I actually disagree with that title, “keep love fresh.” It’s really there to grab attention, but the basic goal is the same: how do we stay married without killing each other? How do we stay in love without drifting apart as life’s insanity takes over? People often say “Marriage is difficult” and “vibrant love is just a phase.”
I disagree with the word “fresh.” I don’t want a fresh love. Back when love was fresh, it was brand new. Like a newborn baby. Soft, wonderful, best joy in the whole world. But the child has to grow up, add muscle, develop skills, learn to speak. There are many more joys yet to come. Real love is always growing, adding new onto the old. If it stays stagnant, it won’t be that way for long. Either it will eventually die or move forward. That’s just the way it is.
But “fresh” is what our marriage looks like to other people, even two years later. We get lots of “newlywed” compliments. People finally stopped telling us that our love is just a “phase.” It hasn’t faded one bit. In fact, it’s gotten stronger. Here’s the secret to our success. It has nothing to do with luck, believe me! We’re both a couple of really messed up jerks stumbling through life.
If you’d like some budget-friendly ideas for date nights, I’ve got some right here! 21 FREE Ways to Connect With Your Spouse.
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We get really creative with it. Why should the rebellious teenagers have all the fun? Like if I’m waiting for Hubby to pick me up he rolls down his window and whistles. “Heeeeyy, you look pretty. Wanna stay with me tonight?” You can even turn the small inconveniences of life into a golden opportunity. Left something on the coffee table but he’s in the way? Go ahead and reach for it. Don’t ask. Like really reach over the top of him with emphasis, apologizing sarcastically, “accidentally” touching something along the way. I could make a massive list of ways we flirt. We flirt a lot. Especially when connecting in the bedroom gets a bit tough. It’s a nice comfort, ya know? The little things matter. They really do.
We’ve all been there–you just want to throw this whole marriage thing aside and give up. It’s not working. Well, now you can! Think about it–why stay “married” all the time? In the middle of an argument or a problem, when you feel like all hope is lost, your underlying loyal friendship can catch your fall. The conversation takes a widely different turn once you stop trying so hard to be “married” and just talk to each other like friends. It works. I’m glad to have him as my husband but infinitely more grateful to have him as my best friend.
I don’t care who stays home and who goes to work. I don’t care if you both work. I don’t care who does the budget, who takes care of the kids, who makes final decisions. It doesn’t matter. Gay couples statistically have happier marriages than straight because they have equality. They see each other as equally important. There’s no “hierarchy.”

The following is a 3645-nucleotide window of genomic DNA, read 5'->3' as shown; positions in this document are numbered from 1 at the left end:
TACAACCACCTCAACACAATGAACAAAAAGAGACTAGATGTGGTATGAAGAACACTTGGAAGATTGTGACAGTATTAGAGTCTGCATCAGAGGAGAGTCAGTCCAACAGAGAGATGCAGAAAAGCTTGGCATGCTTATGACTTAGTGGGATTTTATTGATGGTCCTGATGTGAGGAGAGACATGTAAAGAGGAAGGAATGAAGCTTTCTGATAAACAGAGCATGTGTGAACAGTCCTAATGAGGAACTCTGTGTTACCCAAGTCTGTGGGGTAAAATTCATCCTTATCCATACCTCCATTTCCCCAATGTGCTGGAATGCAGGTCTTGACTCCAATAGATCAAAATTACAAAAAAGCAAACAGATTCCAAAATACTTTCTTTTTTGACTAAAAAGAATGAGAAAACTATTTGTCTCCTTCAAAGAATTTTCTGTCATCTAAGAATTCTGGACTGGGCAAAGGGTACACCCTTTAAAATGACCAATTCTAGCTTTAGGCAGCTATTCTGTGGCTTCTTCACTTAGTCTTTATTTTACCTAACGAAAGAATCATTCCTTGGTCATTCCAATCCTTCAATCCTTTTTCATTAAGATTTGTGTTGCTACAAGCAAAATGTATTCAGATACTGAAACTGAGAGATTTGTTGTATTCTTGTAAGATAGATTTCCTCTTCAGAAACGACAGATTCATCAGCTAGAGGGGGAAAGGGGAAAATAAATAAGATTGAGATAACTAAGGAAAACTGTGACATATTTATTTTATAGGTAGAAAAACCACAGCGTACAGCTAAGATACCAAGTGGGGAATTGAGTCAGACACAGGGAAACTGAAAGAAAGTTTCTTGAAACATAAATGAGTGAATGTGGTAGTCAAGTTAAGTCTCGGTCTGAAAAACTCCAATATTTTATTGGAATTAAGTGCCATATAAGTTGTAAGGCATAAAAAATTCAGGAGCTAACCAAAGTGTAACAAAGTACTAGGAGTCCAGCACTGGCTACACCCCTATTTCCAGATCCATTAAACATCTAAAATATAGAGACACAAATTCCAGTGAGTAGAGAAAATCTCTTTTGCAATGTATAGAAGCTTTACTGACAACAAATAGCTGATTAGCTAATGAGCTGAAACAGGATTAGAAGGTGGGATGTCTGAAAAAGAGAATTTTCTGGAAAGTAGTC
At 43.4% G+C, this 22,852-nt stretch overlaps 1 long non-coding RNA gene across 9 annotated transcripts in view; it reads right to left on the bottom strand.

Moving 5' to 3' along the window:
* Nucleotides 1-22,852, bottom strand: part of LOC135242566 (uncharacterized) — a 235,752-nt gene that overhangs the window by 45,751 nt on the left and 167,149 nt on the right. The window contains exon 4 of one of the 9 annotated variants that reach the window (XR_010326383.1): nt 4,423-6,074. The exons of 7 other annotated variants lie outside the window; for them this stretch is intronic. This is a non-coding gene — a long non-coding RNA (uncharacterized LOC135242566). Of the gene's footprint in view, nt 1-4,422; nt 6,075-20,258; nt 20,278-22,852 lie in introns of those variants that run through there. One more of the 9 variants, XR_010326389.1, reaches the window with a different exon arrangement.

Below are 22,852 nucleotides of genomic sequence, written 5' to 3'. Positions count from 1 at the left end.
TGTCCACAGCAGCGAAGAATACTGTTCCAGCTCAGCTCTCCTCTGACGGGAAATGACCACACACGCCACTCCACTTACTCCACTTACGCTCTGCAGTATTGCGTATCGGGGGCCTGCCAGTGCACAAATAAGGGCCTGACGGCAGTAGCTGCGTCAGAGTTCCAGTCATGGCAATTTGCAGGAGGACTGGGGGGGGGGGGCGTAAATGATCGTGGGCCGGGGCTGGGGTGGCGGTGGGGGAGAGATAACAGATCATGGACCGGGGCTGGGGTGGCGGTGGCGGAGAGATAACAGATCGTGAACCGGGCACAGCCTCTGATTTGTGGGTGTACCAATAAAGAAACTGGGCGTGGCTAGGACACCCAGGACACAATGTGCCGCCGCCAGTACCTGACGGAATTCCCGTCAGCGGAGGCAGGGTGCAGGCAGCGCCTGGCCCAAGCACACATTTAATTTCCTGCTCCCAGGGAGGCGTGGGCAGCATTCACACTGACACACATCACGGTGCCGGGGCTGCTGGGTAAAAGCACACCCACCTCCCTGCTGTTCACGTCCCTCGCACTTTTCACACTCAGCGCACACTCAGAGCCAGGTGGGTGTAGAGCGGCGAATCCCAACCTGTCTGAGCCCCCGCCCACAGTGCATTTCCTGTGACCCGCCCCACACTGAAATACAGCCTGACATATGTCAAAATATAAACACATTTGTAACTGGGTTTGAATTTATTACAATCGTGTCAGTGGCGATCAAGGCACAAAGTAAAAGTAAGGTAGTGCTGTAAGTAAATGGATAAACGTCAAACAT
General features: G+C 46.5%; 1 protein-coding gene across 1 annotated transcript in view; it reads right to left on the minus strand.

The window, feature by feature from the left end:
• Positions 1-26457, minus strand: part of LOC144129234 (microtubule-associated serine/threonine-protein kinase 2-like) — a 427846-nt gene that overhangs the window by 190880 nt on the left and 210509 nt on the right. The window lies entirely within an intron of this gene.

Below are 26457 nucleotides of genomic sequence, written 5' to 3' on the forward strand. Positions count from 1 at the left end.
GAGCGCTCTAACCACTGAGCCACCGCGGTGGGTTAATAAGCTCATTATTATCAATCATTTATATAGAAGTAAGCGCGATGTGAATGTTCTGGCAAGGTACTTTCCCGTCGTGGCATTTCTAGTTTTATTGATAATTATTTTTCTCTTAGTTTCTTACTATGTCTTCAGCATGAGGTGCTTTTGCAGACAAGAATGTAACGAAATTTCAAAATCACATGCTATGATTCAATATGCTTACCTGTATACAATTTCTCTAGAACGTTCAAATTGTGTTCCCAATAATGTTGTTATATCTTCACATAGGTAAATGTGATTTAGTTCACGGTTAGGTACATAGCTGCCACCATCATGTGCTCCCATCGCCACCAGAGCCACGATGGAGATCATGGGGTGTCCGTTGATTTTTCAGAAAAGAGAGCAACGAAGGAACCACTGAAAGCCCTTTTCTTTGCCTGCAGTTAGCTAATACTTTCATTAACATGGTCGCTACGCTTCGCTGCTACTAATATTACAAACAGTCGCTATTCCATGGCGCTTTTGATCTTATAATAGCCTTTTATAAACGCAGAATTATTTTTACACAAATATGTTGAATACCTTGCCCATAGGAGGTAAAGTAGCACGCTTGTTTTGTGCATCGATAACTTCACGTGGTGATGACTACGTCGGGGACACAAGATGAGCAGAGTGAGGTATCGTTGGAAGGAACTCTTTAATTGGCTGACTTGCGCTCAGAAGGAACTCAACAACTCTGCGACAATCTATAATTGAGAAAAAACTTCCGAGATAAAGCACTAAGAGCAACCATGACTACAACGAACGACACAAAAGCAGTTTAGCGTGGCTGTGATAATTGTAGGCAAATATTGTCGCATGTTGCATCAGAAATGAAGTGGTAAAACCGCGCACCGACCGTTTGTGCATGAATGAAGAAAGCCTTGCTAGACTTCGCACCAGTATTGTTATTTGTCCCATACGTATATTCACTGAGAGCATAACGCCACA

What about the curse? “He shall rule over you,” God told Eve. Firstly, do you really think that one should still be in play? If that one’s still valid, then the other one “You shall toil all day and produce nothing but weeds” is valid too.
What about “Wifes submit/respect your husbands,”? Firstly, that’s a bad translation. The real Hebrew meaning is much deeper than that. Secondly, does this really define roles in a house? Was that its intended purpose? Or was Paul more concerned about the hierarchy of who does the dishes than the souls of real people?
I can show respect for my kids and my coworkers and they don’t have to pay my bills in return. What about the husband? Should he show no respect for his wife? Some do–when they take the “head” as permission for tyranny. I don’t recall disregarding your wife’s opinion completely and forcing her to be your personal house slave as respect. What about the wife? Should she then show no love for her husband? Of course not.
What about “Husband is the head of the wife, as Christ is the head of the church.” Let me ask you–was that talking about being a covering of dignity and purity, or was it talking about who should do the dishes? If you equate that verse to “if the wife so much as looks at the budget or disagrees with her husband, she’s disobeying God,” I feel very sorry for you. I don’t see Paul getting that specific about things. Does God do all your finances for you? Does God go to work for you? Does God leave you to nurture the family and clean up by yourself? No, He co-labors with you as an equal partner in the kingdom. You are a ruler by His side. He builds you up so you can be the best you can possibly be.
No matter what you believe about how your house should be run, there has to be equality. Choice. I stay at home and take the role of Nurturer because it’s what I’m best at. My Hubby does the bills, has a job, and leads the house because that’s what he’s best at. And we really enjoy our roles!
Sometimes he will need to be a Nurturer with me and sometimes I will need to be Provider with him. We’ll cross over roles as needed. The point is: both of you should work together in the roles you are best at, to build each other up in your unique strengths. When you both sit down and define your basic roles together, teamwork can flourish. Don’t assume or just slide in with cultural demands. Decide it together. Both need to be Providers? Then decide how you’ll split the Nurturing work between each other at home so you’re both not so burned out.
This also gives the wife or husband a better way of communicating frustration. “I feel like I’m carrying the weight of Provider and Nurturer alone” or “I feel like our roles are too separated. I would like some help around the house and I would also like to help a bit with deciding finances.”
This has been lifesaving for us! As soon as I stopped working and took on the Nurturer role fulltime, both of us suddenly were less stressed out. My Hubby is finally able to do what he loves and is good at. So am I. The difference was amazing! Before, I was trying to be both Provider and Nurturer. There’s not enough time or energy for both. They are hard jobs. My Hubby couldn’t help me with the house because he’s TERRIBLE at it. He didn’t grow up doing that so he has no clue how to help. So I was doing all of it alone while both of us worked. No wonder we were both stressed out!